A simple user flow made sure the app is easy to use
2. Making information available quicker
We have all sat in a waiting room before being called in for the doctor’s appointment. And, then once you are inside, it takes time for the doctor to get the necessary information from you. This is crucial for them get acquainted with the patient or decide on the potential drugs to prescribe. Reducing this time by making information readily available can help doctors spend more time with their patients.
Take, for example, the emphasis on improving glanceability Divami undertook while designing the Medicopia app. Ensuring the data isn’t all piled together and informs doctors that all they need to know as quickly as possible could save precious time, especially in emergencies.
Improving glanceability through efficient design
3. UX in healthcare to benefit digital health
Digital health refers to adopting technology in healthcare (think wearable heart monitors) to make it accessible for the masses. When implemented correctly, it can ensure preventive healthcare is adopted rather than symptom curbing by predicting upcoming complications. In addition, through remote patient monitoring, doctors can advise on prescriptions more accurately and quickly.
All of this can be possible only if UX designers in healthcare make sure they empathize with patients and doctors alike. By keeping accessible design in mind, the interface will be available for everyone to use, including the disabled.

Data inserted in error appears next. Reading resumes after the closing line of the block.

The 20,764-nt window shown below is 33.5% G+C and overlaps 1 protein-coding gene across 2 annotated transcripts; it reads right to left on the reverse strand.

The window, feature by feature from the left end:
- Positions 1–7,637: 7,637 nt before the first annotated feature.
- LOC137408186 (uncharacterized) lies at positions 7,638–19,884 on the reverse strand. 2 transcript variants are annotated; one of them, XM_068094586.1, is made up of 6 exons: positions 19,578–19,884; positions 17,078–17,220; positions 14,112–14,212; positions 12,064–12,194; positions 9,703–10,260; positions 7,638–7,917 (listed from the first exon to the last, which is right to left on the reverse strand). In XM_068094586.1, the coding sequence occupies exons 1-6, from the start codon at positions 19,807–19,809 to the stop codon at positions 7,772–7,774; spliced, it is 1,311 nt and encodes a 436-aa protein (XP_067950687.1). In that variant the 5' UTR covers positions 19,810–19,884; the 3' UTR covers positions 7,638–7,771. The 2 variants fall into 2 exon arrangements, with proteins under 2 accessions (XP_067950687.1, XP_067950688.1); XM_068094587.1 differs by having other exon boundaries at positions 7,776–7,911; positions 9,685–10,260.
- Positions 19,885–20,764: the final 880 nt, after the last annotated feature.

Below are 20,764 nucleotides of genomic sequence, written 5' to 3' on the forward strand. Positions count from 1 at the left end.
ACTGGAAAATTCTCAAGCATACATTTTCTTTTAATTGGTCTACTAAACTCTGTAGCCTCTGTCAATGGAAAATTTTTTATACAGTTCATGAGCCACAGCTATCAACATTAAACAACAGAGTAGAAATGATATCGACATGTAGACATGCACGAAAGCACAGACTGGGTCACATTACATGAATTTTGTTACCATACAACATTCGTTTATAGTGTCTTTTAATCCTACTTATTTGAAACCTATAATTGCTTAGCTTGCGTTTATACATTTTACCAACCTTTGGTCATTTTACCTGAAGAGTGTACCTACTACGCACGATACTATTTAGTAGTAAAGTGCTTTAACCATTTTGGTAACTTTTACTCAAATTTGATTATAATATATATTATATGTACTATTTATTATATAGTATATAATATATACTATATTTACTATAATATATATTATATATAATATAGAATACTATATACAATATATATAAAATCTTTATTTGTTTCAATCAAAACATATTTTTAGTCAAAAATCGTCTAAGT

Design Standards For The Healthcare Industry
As you saw, it isn’t even a question of if UX can help the healthcare industry. Unsurprisingly, the answer is yes. The question now becomes what UX designers can do to make sure only the best experience reaches the doctors and the patients, which could quite literally save lives.
Let’s talk about what we at Divami keep in mind while designing UX in healthcare:
1. Empathize with doctors and patients
When you fail to empathize with your end-users, you fail to make good designs. For example, part of the challenge while designing a user interface in healthcare is to consider the needs of doctors and take into account what the patients want.
With empathy, you’ll be able to think about the needs of everyone. The accessible design will inadvertently become a priority as you walk a mile in the shoes of patients who may have a disability or doctors providing critical care.
2. Make the information glanceable
UX in healthcare suffers from a significant flaw. Most digital healthcare platforms look ancient. As a result, to gather the necessary information needed, doctors may need to go through a few clicks, clicks they don’t have time for in emergencies.